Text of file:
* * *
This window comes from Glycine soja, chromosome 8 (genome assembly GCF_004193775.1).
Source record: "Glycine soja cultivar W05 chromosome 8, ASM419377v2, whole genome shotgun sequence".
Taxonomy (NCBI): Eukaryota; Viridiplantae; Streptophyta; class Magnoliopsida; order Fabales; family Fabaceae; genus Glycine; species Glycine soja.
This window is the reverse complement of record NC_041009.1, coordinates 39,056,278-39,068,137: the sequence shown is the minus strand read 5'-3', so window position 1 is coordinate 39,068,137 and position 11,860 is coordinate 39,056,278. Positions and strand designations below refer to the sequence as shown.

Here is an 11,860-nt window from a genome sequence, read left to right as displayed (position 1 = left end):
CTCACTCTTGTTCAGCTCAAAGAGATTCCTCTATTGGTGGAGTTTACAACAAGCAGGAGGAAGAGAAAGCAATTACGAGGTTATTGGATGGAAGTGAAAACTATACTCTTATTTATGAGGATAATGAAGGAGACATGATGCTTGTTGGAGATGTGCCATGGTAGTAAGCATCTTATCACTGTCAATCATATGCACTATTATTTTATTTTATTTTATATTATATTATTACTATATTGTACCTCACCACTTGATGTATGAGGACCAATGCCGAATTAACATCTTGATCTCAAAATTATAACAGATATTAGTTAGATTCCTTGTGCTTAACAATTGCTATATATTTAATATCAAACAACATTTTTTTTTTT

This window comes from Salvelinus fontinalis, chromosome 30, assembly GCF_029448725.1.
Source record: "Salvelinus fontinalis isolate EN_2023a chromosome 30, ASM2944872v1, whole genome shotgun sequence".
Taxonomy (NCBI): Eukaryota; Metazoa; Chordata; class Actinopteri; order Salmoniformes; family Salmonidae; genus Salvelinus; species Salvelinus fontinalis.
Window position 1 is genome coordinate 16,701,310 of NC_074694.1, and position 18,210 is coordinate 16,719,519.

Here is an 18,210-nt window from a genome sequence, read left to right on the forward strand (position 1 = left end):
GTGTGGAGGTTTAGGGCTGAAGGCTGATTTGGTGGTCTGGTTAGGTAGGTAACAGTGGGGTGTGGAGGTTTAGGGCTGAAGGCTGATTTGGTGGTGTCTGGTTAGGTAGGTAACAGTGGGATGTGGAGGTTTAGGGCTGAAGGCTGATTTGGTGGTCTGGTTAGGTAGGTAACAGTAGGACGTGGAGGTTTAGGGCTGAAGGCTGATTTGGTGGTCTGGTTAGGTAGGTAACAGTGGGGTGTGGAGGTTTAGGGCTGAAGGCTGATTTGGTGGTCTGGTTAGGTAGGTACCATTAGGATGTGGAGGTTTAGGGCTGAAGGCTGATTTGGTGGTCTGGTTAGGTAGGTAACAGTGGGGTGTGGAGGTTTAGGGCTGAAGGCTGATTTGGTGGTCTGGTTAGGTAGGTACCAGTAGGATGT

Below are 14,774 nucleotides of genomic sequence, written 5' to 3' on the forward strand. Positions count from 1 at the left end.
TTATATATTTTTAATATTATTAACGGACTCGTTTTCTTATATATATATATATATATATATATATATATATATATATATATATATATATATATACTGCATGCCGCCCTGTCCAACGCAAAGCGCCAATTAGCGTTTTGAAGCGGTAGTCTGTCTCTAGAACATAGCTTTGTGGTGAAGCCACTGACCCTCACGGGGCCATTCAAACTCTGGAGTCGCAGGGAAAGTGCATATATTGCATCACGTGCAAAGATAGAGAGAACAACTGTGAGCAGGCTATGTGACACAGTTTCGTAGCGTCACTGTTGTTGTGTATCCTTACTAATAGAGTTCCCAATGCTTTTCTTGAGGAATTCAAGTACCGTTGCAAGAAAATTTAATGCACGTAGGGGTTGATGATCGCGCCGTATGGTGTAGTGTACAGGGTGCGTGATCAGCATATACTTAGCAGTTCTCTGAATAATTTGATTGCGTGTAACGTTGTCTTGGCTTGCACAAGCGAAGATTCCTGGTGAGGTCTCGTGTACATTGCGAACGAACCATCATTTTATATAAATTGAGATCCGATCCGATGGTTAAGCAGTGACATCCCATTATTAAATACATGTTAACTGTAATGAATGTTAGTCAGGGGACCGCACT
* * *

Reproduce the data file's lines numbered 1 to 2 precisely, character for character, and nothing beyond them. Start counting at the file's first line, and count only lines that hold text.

This window comes from Glycine soja, chromosome 8 (genome assembly GCF_004193775.1).
Source record: "Glycine soja cultivar W05 chromosome 8, ASM419377v2, whole genome shotgun sequence".